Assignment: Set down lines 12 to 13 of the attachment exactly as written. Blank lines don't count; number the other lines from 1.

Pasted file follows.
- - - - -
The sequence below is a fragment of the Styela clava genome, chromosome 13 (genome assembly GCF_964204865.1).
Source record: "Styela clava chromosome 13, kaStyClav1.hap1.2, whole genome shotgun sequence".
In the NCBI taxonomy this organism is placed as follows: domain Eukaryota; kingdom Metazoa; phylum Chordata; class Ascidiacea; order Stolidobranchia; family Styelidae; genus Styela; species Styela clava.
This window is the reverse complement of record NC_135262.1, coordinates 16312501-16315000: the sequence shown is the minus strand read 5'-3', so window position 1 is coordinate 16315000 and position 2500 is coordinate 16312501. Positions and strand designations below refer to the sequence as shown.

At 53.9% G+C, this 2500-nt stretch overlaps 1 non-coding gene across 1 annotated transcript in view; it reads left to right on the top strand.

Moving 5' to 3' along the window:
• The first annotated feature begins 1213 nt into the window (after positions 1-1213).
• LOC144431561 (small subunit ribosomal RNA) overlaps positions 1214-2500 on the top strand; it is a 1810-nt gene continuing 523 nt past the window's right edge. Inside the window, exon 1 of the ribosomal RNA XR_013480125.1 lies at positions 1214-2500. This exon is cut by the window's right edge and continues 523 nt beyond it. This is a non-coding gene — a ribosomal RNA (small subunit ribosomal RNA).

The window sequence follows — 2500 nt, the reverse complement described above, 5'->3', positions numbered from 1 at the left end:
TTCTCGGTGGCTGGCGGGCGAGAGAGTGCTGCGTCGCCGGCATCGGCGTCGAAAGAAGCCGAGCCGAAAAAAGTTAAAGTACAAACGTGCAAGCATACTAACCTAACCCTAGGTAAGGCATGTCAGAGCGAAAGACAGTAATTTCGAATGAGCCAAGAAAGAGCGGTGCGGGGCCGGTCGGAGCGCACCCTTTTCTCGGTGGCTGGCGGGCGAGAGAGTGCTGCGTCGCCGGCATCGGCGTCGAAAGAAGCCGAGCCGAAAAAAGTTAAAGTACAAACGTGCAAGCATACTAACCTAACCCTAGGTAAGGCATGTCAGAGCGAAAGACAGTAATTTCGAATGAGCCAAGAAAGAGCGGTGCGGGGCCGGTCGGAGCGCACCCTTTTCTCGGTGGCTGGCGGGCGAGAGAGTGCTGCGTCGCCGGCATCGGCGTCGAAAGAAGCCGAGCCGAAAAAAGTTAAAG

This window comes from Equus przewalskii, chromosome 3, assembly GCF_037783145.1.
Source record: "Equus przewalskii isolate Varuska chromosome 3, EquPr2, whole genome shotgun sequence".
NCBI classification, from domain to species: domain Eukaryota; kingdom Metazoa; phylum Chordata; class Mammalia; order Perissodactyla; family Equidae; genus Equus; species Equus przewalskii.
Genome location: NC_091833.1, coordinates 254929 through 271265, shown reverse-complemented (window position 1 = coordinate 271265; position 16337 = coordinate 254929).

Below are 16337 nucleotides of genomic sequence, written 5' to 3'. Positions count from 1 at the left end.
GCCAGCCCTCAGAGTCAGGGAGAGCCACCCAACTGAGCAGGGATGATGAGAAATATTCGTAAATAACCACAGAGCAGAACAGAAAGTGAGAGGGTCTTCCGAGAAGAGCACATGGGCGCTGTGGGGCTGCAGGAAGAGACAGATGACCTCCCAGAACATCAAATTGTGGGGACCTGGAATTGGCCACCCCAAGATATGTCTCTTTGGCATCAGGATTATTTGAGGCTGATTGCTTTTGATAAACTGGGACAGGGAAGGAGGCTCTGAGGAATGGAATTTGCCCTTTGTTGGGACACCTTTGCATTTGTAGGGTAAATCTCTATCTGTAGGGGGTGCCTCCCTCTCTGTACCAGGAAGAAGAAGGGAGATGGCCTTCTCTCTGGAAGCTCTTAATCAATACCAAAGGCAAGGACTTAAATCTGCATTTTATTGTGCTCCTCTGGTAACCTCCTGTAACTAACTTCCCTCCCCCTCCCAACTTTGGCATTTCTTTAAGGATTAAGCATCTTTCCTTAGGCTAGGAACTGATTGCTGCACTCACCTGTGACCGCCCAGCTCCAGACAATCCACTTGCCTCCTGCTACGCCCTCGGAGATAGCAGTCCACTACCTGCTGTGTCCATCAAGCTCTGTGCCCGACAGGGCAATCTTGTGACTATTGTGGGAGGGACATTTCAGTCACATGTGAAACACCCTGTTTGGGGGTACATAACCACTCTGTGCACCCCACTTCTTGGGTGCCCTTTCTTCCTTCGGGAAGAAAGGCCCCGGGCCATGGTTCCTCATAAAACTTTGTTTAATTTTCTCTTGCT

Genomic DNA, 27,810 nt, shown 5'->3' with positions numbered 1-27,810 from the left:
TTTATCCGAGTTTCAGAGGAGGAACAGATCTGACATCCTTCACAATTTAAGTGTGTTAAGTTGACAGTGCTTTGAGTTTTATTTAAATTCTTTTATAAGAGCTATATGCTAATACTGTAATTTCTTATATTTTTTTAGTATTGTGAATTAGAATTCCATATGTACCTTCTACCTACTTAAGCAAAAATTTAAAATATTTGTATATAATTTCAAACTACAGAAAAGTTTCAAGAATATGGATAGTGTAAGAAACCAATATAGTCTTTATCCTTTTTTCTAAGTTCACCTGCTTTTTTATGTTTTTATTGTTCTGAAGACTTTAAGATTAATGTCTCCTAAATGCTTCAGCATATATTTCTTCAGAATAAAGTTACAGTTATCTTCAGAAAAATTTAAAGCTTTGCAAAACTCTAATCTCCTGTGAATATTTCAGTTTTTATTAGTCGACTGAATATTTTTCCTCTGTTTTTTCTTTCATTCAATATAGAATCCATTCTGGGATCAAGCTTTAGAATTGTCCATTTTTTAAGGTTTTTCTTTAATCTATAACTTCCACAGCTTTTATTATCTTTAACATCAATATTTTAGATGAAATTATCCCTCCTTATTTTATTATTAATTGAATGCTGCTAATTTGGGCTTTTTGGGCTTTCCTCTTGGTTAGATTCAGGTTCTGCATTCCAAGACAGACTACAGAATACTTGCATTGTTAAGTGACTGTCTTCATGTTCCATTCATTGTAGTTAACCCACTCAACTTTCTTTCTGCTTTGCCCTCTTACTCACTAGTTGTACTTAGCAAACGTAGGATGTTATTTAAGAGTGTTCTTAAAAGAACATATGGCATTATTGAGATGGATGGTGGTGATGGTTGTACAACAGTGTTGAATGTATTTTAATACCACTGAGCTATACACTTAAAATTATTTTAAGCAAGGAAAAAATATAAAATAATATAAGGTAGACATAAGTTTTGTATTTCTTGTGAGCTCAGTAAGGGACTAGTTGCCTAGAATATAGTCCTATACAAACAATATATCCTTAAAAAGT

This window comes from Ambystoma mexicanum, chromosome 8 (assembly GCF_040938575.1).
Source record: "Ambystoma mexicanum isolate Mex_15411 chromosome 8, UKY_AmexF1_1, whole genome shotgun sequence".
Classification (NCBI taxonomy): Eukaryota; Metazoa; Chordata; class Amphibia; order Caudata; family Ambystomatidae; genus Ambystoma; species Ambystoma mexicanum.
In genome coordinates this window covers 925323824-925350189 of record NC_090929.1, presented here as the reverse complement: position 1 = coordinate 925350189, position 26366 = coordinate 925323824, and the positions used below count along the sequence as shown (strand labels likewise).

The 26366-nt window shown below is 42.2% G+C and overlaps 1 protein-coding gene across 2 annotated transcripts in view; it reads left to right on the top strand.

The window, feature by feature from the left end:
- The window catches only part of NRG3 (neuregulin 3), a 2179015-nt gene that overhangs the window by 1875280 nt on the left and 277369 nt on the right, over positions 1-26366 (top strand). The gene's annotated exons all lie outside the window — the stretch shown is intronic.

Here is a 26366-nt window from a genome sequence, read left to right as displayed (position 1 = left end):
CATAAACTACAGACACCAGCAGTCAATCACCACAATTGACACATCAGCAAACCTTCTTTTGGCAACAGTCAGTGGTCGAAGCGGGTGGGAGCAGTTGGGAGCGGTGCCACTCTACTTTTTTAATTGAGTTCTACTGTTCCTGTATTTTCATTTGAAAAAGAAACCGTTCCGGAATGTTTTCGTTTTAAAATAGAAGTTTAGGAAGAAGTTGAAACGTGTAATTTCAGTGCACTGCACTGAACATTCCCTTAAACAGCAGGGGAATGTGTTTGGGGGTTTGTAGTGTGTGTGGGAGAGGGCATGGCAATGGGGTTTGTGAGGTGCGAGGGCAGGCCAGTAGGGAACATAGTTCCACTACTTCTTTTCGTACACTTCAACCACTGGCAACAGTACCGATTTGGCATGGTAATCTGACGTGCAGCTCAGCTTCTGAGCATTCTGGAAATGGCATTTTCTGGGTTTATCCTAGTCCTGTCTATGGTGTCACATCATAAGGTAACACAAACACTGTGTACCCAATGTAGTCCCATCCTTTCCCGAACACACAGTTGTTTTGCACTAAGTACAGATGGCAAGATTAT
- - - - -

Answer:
Source record: "Equus przewalskii isolate Varuska chromosome 3, EquPr2, whole genome shotgun sequence".
NCBI classification, from domain to species: domain Eukaryota; kingdom Metazoa; phylum Chordata; class Mammalia; order Perissodactyla; family Equidae; genus Equus; species Equus przewalskii.